It seems that either Viacom came to their senses about making Google turn over user data on YouTube, or they didn’t like the bad press that their suit was generating. They have reached a deal to protect the privacy YouTube watchers everywhere and will allow Google to anonymize YouTube user data.
Previously Viacom succeeded in getting Judge Louis Stanton of the U.S. District Court for the Southern District of New York to order Google to turn over as evidence a database what videos users watch, the users' computer addresses, and their usernames. Many groups including the Electronic Frontier Foundation argued that the order "threatens to expose deeply private information" and violated the Video Privacy Protection Act. Whether the Act, created when VCRs were high tech, could be applied to YouTube was debatable. Viacom and Google’s deal avoids the legal snarl all together.
If you are into deciphering legalese (and we can assume you are into self flagellation too) you can read the details here.
As Google looks to sell more ads for its YouTube subsidiary in an attempt to make the video site more profitable, San Francisco video ad network VideoEgg thinks it has a better way. VideoEgg announced the launch of five new kinds of video ads designed to "give advertisers more effective engagement with users inside social environments." The new features include:
LIVE: Use real-time RSS feeds to continually update the ad experience
LOCAL: Deliver ZIP code-specific messaging
RICH: Easily deploy and track a rich multi-video ad experience to increase user interactivity
SHOP: Bring the browser to the user, merchandising multiple items in a single real-time ad experiences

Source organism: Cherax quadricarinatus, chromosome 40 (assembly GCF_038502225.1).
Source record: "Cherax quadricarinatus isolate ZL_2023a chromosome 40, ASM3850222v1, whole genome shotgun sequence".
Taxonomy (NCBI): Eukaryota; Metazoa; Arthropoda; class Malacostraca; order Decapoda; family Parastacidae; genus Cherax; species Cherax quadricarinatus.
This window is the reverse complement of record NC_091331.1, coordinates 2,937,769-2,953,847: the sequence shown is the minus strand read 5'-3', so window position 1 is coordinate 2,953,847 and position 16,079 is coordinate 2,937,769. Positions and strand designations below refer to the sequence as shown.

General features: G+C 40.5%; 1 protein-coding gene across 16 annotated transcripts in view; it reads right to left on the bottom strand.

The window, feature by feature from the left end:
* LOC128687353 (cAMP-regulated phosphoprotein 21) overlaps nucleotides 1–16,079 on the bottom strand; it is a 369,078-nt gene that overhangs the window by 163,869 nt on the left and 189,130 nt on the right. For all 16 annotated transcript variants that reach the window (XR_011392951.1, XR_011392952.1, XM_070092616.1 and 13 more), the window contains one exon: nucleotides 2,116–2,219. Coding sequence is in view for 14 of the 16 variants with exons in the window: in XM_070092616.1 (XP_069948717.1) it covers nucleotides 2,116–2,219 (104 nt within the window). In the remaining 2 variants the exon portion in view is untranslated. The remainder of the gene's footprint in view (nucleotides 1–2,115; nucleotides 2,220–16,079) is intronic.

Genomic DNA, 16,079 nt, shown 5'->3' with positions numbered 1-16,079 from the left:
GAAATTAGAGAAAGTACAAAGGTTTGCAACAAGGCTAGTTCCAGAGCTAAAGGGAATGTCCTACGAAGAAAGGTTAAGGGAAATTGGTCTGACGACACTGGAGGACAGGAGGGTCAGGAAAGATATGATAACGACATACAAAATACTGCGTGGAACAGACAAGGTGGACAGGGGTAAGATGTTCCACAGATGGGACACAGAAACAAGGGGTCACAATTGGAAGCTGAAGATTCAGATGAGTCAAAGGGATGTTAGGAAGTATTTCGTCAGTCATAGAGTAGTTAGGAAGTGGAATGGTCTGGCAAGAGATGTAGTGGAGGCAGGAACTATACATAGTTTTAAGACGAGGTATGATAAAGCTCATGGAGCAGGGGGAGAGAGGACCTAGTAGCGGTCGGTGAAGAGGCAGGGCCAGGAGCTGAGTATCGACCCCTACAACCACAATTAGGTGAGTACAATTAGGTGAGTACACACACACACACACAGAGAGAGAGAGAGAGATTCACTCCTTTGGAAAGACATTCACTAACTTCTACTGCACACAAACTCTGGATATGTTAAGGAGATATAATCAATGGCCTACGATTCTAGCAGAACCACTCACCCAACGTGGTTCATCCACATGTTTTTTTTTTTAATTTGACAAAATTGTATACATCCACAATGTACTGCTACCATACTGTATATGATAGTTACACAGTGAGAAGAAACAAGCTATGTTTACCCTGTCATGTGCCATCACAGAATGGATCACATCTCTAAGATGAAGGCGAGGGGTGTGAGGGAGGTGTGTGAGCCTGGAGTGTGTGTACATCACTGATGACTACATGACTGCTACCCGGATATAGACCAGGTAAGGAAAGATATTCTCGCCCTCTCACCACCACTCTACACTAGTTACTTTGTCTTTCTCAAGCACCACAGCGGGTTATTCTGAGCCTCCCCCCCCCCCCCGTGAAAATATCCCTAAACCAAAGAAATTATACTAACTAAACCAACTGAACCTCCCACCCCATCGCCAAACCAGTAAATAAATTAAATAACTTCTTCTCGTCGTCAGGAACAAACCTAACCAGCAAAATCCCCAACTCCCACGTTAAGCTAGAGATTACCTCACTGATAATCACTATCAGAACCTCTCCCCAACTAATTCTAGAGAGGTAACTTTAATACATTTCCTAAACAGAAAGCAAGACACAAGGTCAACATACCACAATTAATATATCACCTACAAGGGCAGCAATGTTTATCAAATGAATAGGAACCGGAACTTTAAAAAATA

SHARE: Viral capabilities help spread the message through virtually any communication or social channel
VideoEgg's pricing model is based on a cost per engagement (CPE) instead of tallying up page views or click counts. And while VideoEgg hasn't made mention of Google or YouTube, the new features might make for a better alternative than the pre- and post-roll ads Google is reportedly trying to sell.
At just four months old, VideoEgg's future has yet to be decided, but in that short, over 50 brands including Microsoft, Comcast, Disney, Nike, GM, Hershey, and others have advertised across the VideoEgg network. Could Google/YouTube be next?
Once upon a time, YouTube could be relied on to find that funny snippet from last night's sitcom episode to share with family and friends that may have missed it. Now it's a crap shoot whether the video you're looking for will exist, or if it's been deleted over copyright concerns like so many others. And if you do find the clip you're looking for, are you giving up any privacy rights to watch it? Throw in the crummy video quality (Tip: Add &fmt=18 to the end of YouTube URLs), and one has to wonder if there's any suckage left to bestow upon YouTube.
Apparently there is; The Wall Street Journal reports Google is looking to sell pre-roll and post-roll ads because, well, the expected $200 million in anticipated ad revenue this year evidently isn't enough. Or course, Google must first find willing advertisers, a task that could prove more difficult than it seems. According to the story, Google is only selling ads against video clips that been approved by media companies and other partners, which equates to just 4 percent of the total clips on YouTube. That means the overwhelming majority of videos don't seem to be worth anything to the company. At this pace, could it be long before they're also not worth anything to viewers?